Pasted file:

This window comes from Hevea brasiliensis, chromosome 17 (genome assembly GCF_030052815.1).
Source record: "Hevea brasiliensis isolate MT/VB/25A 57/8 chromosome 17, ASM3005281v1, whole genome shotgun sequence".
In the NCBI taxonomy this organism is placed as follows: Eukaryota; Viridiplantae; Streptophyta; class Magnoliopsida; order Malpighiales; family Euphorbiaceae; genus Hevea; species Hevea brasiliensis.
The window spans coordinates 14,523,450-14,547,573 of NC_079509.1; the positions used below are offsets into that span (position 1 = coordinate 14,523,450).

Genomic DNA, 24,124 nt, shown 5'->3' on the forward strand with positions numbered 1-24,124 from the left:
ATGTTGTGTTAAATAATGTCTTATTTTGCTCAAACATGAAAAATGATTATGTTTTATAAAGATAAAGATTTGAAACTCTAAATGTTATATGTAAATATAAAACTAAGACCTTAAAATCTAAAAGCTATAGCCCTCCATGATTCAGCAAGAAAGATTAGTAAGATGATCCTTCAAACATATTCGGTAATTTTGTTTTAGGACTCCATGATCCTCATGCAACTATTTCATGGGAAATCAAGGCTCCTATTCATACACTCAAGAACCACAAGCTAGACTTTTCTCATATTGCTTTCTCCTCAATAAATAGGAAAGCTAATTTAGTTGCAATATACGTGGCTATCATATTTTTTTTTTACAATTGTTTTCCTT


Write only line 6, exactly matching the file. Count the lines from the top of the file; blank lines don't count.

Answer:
ATGTTGTGTTAAATAATGTCTTATTTTGCTCAAACATGAAAAATGATTATGTTTTATAAAGATAAAGATTTGAAACTCTAAATGTTATATGTAAATATAAAACTAAGACCTTAAAATCTAAAAGCTATAGCCCTCCATGATTCAGCAAGAAAGATTAGTAAGATGATCCTTCAAACATATTCGGTAATTTTGTTTTAGGACTCCATGATCCTCATGCAACTATTTCATGGGAAATCAAGGCTCCTATTCATACACTCAAGAACCACAAGCTAGACTTTTCTCATATTGCTTTCTCCTCAATAAATAGGAAAGCTAATTTAGTTGCAATATACGTGGCTATCATATTTTTTTTTTACAATTGTTTTCCTT